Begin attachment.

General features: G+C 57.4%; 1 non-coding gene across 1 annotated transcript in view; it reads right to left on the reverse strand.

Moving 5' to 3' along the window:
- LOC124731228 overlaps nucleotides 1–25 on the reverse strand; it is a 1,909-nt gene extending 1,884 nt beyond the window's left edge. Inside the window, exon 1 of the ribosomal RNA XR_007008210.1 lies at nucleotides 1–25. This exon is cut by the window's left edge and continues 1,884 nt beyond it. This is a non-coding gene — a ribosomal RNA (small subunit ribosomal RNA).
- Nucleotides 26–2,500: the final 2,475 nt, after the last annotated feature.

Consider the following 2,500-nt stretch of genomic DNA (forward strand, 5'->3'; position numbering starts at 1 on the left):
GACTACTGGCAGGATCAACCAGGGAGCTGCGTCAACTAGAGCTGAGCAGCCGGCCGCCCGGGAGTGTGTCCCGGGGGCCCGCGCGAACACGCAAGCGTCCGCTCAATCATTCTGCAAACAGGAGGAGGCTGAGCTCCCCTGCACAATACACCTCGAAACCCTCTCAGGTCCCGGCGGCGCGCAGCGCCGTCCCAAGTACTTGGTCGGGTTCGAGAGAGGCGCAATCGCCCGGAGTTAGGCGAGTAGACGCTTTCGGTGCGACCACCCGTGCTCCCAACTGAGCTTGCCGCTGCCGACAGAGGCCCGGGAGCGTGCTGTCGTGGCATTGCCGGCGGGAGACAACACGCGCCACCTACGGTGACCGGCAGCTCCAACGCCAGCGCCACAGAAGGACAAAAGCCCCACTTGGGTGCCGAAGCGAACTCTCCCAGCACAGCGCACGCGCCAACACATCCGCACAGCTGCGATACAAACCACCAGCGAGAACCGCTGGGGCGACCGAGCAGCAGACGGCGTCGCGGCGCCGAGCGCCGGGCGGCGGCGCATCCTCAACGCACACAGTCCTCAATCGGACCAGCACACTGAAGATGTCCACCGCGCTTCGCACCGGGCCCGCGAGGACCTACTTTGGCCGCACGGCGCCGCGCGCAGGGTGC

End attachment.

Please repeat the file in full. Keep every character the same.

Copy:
General features: G+C 57.4%; 1 non-coding gene across 1 annotated transcript in view; it reads right to left on the reverse strand.

Moving 5' to 3' along the window:
- LOC124731228 overlaps nucleotides 1–25 on the reverse strand; it is a 1,909-nt gene extending 1,884 nt beyond the window's left edge. Inside the window, exon 1 of the ribosomal RNA XR_007008210.1 lies at nucleotides 1–25. This exon is cut by the window's left edge and continues 1,884 nt beyond it. This is a non-coding gene — a ribosomal RNA (small subunit ribosomal RNA).
- Nucleotides 26–2,500: the final 2,475 nt, after the last annotated feature.

Consider the following 2,500-nt stretch of genomic DNA (forward strand, 5'->3'; position numbering starts at 1 on the left):
GACTACTGGCAGGATCAACCAGGGAGCTGCGTCAACTAGAGCTGAGCAGCCGGCCGCCCGGGAGTGTGTCCCGGGGGCCCGCGCGAACACGCAAGCGTCCGCTCAATCATTCTGCAAACAGGAGGAGGCTGAGCTCCCCTGCACAATACACCTCGAAACCCTCTCAGGTCCCGGCGGCGCGCAGCGCCGTCCCAAGTACTTGGTCGGGTTCGAGAGAGGCGCAATCGCCCGGAGTTAGGCGAGTAGACGCTTTCGGTGCGACCACCCGTGCTCCCAACTGAGCTTGCCGCTGCCGACAGAGGCCCGGGAGCGTGCTGTCGTGGCATTGCCGGCGGGAGACAACACGCGCCACCTACGGTGACCGGCAGCTCCAACGCCAGCGCCACAGAAGGACAAAAGCCCCACTTGGGTGCCGAAGCGAACTCTCCCAGCACAGCGCACGCGCCAACACATCCGCACAGCTGCGATACAAACCACCAGCGAGAACCGCTGGGGCGACCGAGCAGCAGACGGCGTCGCGGCGCCGAGCGCCGGGCGGCGGCGCATCCTCAACGCACACAGTCCTCAATCGGACCAGCACACTGAAGATGTCCACCGCGCTTCGCACCGGGCCCGCGAGGACCTACTTTGGCCGCACGGCGCCGCGCGCAGGGTGC